Queens Public Library is honoring Black History Month with dozens of programs and initiatives spotlighting various aspects of Black health and wellness.
Throughout February, the library will seek to raise public awareness about disparities affecting physical, mental, social-emotional, and financial health and wellness of Black communities.
The library’s first event features Dr. Betty Carrington, a certified nurse midwife and educator at Harlem Hospital Center, who will lead a discussion about the “Pioneer Midwife of Color” on Wednesday, Feb. 2, at 7:15 p.m.
During the interview with Andrew “Sekou” Jackson, a professor of Black Studies at York College, a member of the board of trustees at the Queens Public Library, and former executive director of Langston Hughes Community Library and Cultural Center, Carrington will discuss her career in nurse-midwifery, the history of granny midwives, and the challenges and achievements she experienced in her journey. The program will stream live on the QPL Facebook page and YouTube channel.
The public will also learn about mental health in the Black community during a program held on WebEx titled “Stop The Stigma: Mental Health And The Black Community” with psychologist Dr. Ebony Butler on Wednesday, Feb. 9, at noon.
The audience will get to know key health insurance and health care options during a presentation from the Office of Citywide Health Insurance Access (OCHIA) during a live program on the library’s Facebook page on Wednesday, Feb. 23, at 10 a.m.
Those interested in boosting their immune system with healthy food can join Chef Shenarri “Greens” Freeman, a health and wellness advocate and the executive chef at Cadence, a vegan Southern soul food restaurant in the East Village, on Thursday, Feb. 3, at 6 p.m. via WebEx for a presentation about Plant-Based Cooking. Freeman will go over a few easy at-home remedies, herbs and supplements while also making a leek potato soup.
QPL President and CEO Dennis Walcott will join QPL Hip-Hop Coordinator Ralph McDaniels on Tuesday, Feb. 15, from 3 to 4 p.m. for a Black History Month edition of his weekly program Live Talk from Queens! on the library’s Instagram page. They will discuss their own personal health journeys, the importance of a healthy lifestyle and the challenges that Black and African American communities face in access to health and wellness resources.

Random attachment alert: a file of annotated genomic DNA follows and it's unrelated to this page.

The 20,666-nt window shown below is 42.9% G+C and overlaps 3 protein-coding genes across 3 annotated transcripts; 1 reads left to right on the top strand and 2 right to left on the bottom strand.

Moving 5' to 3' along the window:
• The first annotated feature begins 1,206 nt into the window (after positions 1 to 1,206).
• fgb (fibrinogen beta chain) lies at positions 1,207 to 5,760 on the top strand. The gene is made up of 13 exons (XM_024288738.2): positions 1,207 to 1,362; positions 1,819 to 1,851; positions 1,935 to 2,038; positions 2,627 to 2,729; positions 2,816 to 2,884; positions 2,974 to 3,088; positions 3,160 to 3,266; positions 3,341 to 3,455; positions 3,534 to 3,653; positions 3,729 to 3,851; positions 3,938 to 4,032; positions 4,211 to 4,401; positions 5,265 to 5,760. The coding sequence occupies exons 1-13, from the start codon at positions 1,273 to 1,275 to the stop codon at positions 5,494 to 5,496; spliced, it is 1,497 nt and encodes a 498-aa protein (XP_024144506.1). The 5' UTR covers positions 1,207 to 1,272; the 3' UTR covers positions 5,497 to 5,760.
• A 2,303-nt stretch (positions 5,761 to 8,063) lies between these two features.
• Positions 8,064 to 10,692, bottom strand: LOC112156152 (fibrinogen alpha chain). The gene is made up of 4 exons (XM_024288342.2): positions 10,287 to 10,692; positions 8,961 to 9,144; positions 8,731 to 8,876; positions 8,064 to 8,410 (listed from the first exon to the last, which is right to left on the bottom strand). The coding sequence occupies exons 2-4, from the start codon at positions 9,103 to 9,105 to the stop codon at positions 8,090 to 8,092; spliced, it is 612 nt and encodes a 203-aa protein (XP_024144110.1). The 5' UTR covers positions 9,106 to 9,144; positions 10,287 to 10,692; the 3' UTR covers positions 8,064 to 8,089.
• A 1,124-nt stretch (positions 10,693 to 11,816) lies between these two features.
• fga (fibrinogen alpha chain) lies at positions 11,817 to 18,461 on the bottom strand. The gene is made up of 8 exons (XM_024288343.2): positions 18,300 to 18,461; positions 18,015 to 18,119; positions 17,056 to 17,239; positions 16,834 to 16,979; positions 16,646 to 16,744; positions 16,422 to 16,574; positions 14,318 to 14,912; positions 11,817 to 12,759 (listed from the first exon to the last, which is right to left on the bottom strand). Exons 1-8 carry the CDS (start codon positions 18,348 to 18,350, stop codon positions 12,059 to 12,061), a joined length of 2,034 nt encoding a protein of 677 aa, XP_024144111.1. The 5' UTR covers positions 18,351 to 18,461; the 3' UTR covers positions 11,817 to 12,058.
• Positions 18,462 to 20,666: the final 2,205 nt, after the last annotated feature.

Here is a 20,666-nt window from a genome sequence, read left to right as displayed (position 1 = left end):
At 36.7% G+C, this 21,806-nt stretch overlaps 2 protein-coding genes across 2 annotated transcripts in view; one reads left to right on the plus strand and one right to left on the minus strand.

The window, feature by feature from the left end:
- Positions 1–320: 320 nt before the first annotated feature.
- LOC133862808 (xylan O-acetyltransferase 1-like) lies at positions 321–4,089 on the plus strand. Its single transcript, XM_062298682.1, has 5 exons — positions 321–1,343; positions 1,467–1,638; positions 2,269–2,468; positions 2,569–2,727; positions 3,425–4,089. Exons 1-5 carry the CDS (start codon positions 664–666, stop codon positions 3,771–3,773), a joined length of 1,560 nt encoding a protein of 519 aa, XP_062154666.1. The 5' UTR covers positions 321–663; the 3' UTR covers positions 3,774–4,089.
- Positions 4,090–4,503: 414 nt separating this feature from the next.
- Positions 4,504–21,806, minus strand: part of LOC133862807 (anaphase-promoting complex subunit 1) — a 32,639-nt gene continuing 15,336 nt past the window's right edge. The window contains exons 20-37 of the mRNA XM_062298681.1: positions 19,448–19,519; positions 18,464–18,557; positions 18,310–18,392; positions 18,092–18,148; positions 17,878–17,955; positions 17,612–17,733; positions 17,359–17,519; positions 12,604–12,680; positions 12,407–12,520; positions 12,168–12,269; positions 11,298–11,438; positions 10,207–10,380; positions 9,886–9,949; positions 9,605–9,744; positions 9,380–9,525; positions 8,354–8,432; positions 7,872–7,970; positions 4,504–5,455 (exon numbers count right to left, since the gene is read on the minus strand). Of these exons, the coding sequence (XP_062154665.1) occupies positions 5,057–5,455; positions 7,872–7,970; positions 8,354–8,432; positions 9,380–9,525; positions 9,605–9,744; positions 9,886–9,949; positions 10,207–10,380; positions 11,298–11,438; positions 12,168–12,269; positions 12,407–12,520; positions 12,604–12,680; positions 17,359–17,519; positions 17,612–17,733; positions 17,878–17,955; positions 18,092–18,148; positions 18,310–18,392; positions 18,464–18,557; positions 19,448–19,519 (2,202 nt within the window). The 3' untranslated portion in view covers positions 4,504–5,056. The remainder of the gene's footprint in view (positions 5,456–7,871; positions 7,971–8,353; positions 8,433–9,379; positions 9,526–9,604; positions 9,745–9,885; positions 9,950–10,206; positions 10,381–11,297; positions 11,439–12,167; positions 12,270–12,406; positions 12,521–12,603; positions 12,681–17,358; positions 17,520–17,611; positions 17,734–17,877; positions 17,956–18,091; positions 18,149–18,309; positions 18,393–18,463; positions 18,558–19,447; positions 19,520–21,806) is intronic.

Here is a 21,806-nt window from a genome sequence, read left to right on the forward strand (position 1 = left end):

To help the public keep track of their health, the library has developed a journal, featuring daily prompts, book recommendations and general tips to encourage participants to reflect on their health habits. Customers can obtain hard copies of the journal at the branches or they can download it from the QPL website to keep track of their wellness journey throughout the month of February. The journal also includes historical facts, information and resources celebrating the contributions of Black leaders and innovators.
During its monthlong observance, the library will also explore a number of other topics emphasizing the achievements of African Americans and their contributions in U.S. history, as well as their struggles for freedom and equity.
On Saturday, Feb. 12, at 3 p.m., the QPL’s Langston Hughes Library invites the public to join its Annual Langston Hughes Day Celebration. The event will include Black Spectrum Theatre’s special presentation of the Queens-based film “Soup” that follows the lives of two middle school teenagers who are torn between street life and the classroom, and a performance by multidisciplinary artist and educator Annie Lee Moffett called “Langston Hughes Song Cycle.” To register, click here.
As part of the library’s Literary Thursdays series on Feb. 3 at 4 p.m. on WebEx Joseph L. Graves, Jr. and Alan H. Goodman will discuss their latest book, “Racism, Not Race: Answers to Frequently Asked Questions.” Graves and Goodman provide persuasive answers to key questions about race and racism at a time when people of all backgrounds are striving for social justice. “Racism, Not Race” shows readers why antiracist principles are both just and backed by sound science.
For African American families interested in genealogy research, Sharon Wilkins, deputy borough historian of Manhattan, will lead live workshops titled “Uncovering African American Family Histories” on Tuesday, Feb. 15, at 7 p.m. and Wednesday, Feb. 16, at 7 p.m. on the Queens Memory Facebook page. Participants will learn how to get started on their family research, keep their information organized, and ways to make use of many local resources available to genealogists, including libraries, cemeteries, archives and websites such as Ancestry.
Multiple QPL locations will be offering Black History Month to-go crafts. The library will also honor the occasion with a number of virtual concerts, including a Haitian music performance and blues and gospel recital, film screenings and story times.
Additionally, QPL librarians have curated a list of books by African American authors representing different genres, from history to fiction, and from classics to the newest releases. Customers can also get familiar with health and wellness resources and learn about trailblazers in the Black community who left a mark advancing medicine, science and our society’s well-being.
To learn more about other Black History Month events and activities, click here.